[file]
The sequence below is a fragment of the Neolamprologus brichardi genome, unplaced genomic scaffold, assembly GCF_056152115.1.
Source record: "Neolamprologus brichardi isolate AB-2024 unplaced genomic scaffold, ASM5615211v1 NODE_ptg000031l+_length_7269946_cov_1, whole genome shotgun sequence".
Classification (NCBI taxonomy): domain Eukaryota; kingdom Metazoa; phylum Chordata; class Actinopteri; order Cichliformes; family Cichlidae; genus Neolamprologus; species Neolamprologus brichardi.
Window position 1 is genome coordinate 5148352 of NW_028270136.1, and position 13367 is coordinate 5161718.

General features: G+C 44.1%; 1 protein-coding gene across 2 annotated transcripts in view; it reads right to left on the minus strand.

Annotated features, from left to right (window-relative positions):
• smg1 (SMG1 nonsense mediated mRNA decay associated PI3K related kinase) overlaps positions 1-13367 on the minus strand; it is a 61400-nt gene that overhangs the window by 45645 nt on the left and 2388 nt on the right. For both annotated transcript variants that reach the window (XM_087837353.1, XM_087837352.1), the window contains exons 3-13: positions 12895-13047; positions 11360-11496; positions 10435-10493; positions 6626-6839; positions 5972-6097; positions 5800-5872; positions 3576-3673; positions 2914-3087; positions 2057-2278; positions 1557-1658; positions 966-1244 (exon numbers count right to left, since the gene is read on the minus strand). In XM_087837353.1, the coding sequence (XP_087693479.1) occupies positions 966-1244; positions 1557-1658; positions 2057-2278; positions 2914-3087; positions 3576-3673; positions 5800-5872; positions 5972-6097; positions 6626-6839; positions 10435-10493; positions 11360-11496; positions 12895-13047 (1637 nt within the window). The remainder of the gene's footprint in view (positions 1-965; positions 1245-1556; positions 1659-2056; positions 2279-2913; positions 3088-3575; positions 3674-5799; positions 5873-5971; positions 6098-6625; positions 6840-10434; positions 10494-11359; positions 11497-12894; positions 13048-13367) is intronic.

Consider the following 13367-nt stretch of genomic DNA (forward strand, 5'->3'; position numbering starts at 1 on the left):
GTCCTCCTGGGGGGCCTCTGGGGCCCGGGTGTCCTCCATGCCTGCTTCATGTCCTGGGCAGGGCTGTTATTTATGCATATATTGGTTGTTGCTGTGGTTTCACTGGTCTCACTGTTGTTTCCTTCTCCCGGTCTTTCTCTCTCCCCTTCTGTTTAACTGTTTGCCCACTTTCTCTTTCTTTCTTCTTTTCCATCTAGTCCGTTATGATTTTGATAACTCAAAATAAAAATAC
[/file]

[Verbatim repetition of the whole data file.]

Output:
The sequence below is a fragment of the Neolamprologus brichardi genome, unplaced genomic scaffold, assembly GCF_056152115.1.
Source record: "Neolamprologus brichardi isolate AB-2024 unplaced genomic scaffold, ASM5615211v1 NODE_ptg000031l+_length_7269946_cov_1, whole genome shotgun sequence".
Classification (NCBI taxonomy): domain Eukaryota; kingdom Metazoa; phylum Chordata; class Actinopteri; order Cichliformes; family Cichlidae; genus Neolamprologus; species Neolamprologus brichardi.
Window position 1 is genome coordinate 5148352 of NW_028270136.1, and position 13367 is coordinate 5161718.

General features: G+C 44.1%; 1 protein-coding gene across 2 annotated transcripts in view; it reads right to left on the minus strand.

Annotated features, from left to right (window-relative positions):
• smg1 (SMG1 nonsense mediated mRNA decay associated PI3K related kinase) overlaps positions 1-13367 on the minus strand; it is a 61400-nt gene that overhangs the window by 45645 nt on the left and 2388 nt on the right. For both annotated transcript variants that reach the window (XM_087837353.1, XM_087837352.1), the window contains exons 3-13: positions 12895-13047; positions 11360-11496; positions 10435-10493; positions 6626-6839; positions 5972-6097; positions 5800-5872; positions 3576-3673; positions 2914-3087; positions 2057-2278; positions 1557-1658; positions 966-1244 (exon numbers count right to left, since the gene is read on the minus strand). In XM_087837353.1, the coding sequence (XP_087693479.1) occupies positions 966-1244; positions 1557-1658; positions 2057-2278; positions 2914-3087; positions 3576-3673; positions 5800-5872; positions 5972-6097; positions 6626-6839; positions 10435-10493; positions 11360-11496; positions 12895-13047 (1637 nt within the window). The remainder of the gene's footprint in view (positions 1-965; positions 1245-1556; positions 1659-2056; positions 2279-2913; positions 3088-3575; positions 3674-5799; positions 5873-5971; positions 6098-6625; positions 6840-10434; positions 10494-11359; positions 11497-12894; positions 13048-13367) is intronic.

Consider the following 13367-nt stretch of genomic DNA (forward strand, 5'->3'; position numbering starts at 1 on the left):
GTCCTCCTGGGGGGCCTCTGGGGCCCGGGTGTCCTCCATGCCTGCTTCATGTCCTGGGCAGGGCTGTTATTTATGCATATATTGGTTGTTGCTGTGGTTTCACTGGTCTCACTGTTGTTTCCTTCTCCCGGTCTTTCTCTCTCCCCTTCTGTTTAACTGTTTGCCCACTTTCTCTTTCTTTCTTCTTTTCCATCTAGTCCGTTATGATTTTGATAACTCAAAATAAAAATAC